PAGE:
March 14 — or 3/14 — celebrates the mathematical constant of pi. Pi represents the ratio of circumference of a circle divided by its diameter. While it is often abbreviated as 3.14, pi has an infinite number of digits beyond the decimal point, starting with 3.141592653.
Last year’s Pi Day was one to celebrate since it was 3/14/15, perfectly matching the first numbers past the decimal point of pi. Last year, hardcore math fans even started celebrating the day at exactly 9:26 a.m. and 53 seconds. There’s a big reason to celebrate this year too — math enthusiasts are calling today ‘Rounded Pi Day.’
When rounding pi to the ten-thousandth (that’s four numbers past the decimal point), it comes out to 3.1416, matching today’s date — March 14, 2016.
And if you need any more reason to geek out about March 14, here’s one: it’s Albert Einstein’s 137th birthday.”
I tell you, the end is nigh! Microsoft announced that they have ported SQL Server to Linux! Whaaat?!?
The Register – By: StorageBod – “I imagine there was a sharp intake of breath as Microsoft announced SQL Server for Linux, quickly followed by a checking of dates.
Yet it makes perfect sense; it’s a very sensible strategic move for Microsoft.
My question, and I know I’m not the only person asking this, is: what is the future of Windows in the data centre?
If SQL Server runs well on Linux, there are a vanishingly small number of workloads that I would want to run on Windows Server in a data centre. Yes, there are a lot of third party applicatons that run on Windows, and this is going to continue for many years, but I do really wonder if Microsoft’s heart is really in the Windows Server business.
Microsoft appear to have decided that their future is in cloud, not the enterprise data centre. I mean, it’s always been questionable whether anyone sane would run Exchange and now you don’t have to; Office 365 takes care of that for you.
A lot of people like Azure and, sure, Microsoft would prefer you to run your cloud apps in Azure, but if you want to run them elsewhere, they would like to still make money out of you. SQL Server on Linux will remove some of the friction for deployment in the cloud.
SQL Server running on Linux also allows Microsoft to compete with Oracle in those data centres where Windows is grudgingly tolerated. There are certainly those who will have you believe that SQL Server is not an enterprise product, but many of those comments have been driven by the stigma of Windows. I work with DBAs who do both; for most workloads, SQL Server and Oracle are equally good.
So what’s left for Microsoft to do?
Well, if they announce AD Services running on Linux, you’ll know that their heart is no longer in the Windows data centre.”
When I’m right, I’m right! Chromecast is vastly under-rated, and very handy!
Streaming Media – By: Troy Dreier – “The compact and inexpensive Google Chromecast dominated the connected living room in 2015, says a report from Strategy Analytics. The Chromecast took 35 percent of the global set-top box and stick market, followed by Apple TV, Roku devices, and Amazon Fire TV. Those four brands control the streaming living room. The Chromecast’s low price makes it an impulse purchase, notes report author David Watkins, who adds that many prefer its mobile-centric approach to content access and control. The company’s Q3 2015 report also found that Chromecast owned 35 percent of the market.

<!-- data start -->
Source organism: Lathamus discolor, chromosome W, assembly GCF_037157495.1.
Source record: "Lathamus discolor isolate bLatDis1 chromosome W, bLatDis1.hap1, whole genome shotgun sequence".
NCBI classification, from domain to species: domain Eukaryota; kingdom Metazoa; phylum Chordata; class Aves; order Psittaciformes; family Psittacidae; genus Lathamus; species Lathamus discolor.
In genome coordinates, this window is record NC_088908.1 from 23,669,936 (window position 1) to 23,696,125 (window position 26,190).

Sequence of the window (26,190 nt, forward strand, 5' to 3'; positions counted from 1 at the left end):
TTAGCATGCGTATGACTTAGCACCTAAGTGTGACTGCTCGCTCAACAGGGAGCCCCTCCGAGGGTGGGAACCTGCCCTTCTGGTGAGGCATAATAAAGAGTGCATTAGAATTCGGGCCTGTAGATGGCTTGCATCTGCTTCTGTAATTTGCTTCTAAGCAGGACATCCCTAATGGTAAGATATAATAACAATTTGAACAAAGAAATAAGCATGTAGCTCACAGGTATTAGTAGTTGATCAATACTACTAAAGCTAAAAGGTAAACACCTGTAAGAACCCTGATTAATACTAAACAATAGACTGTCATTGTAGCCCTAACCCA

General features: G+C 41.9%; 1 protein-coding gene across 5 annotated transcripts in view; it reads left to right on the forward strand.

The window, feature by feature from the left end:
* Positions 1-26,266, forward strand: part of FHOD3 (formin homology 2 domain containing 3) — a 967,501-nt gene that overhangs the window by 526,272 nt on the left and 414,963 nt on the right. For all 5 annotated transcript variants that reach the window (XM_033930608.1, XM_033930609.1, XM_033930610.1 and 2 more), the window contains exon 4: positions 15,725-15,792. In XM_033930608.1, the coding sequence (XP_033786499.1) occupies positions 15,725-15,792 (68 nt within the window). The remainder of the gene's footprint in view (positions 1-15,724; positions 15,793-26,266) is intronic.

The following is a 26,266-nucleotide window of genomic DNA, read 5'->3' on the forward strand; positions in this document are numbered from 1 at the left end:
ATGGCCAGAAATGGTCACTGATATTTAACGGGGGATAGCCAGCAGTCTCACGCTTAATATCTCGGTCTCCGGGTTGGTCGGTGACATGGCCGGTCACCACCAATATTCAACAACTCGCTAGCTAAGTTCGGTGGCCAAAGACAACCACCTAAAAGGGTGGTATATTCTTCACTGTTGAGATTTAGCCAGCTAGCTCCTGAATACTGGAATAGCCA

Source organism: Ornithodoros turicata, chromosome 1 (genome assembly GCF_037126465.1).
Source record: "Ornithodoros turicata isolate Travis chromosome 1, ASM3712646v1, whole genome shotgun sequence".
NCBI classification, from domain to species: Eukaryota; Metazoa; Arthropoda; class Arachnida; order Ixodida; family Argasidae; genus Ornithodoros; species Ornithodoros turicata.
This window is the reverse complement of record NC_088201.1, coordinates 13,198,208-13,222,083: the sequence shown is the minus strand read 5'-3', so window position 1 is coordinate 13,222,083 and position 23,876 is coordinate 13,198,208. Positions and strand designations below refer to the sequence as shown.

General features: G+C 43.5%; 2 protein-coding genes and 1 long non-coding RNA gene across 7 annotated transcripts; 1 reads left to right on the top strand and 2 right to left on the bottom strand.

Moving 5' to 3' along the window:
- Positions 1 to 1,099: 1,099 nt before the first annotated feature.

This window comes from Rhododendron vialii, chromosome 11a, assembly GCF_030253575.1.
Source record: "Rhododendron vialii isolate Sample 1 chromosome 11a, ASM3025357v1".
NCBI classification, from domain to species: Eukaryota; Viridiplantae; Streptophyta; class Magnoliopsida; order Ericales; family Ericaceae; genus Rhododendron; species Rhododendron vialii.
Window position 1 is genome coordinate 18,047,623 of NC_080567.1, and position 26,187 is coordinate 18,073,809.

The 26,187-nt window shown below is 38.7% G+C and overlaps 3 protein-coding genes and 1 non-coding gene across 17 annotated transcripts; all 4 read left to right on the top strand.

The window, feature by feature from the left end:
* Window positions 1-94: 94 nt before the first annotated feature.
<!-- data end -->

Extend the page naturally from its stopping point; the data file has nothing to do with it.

While Chromecast took the largest market share, Apple has shipped the most units. Apple shipped nearly 37 million Apple TVs since the box first launched in 2007. Google has shipped 27 million Chromecasts since it debuted two-and-a-half years ago. Roku has shipped 20 million box and stick devices, while Amazon has shipped under 10 million Fire TVs.
Those four companies are finding plenty of willing buyers, as global demand for living room streaming devices was up 32 percent in 2015. The total amount of streaming devices (including game consoles, connected TVs, and Blu-ray Players) totaled 220 million units in 2015, with 84 million shipped in the last quarter.
The report also looks at the connected TV space, finding that Samsung, LG, and Sony make up 50 percent of the market share. However, TCL and Hisense and gaining fast, and are expanding outside of China.”
Google is retiring Picasa… why didn’t they Open Source it?
Google Blog: Friday, February 12, 2016 10:00 AM
“Since the launch of Google Photos, we’ve had a lot of questions around what this means for the future of Picasa. After much thought and consideration, we’ve decided to retire Picasa over the coming months in order to focus entirely on a single photo service in Google Photos. We believe we can create a much better experience by focusing on one service that provides more functionality and works across mobile and desktop, rather than divide our efforts across two different products.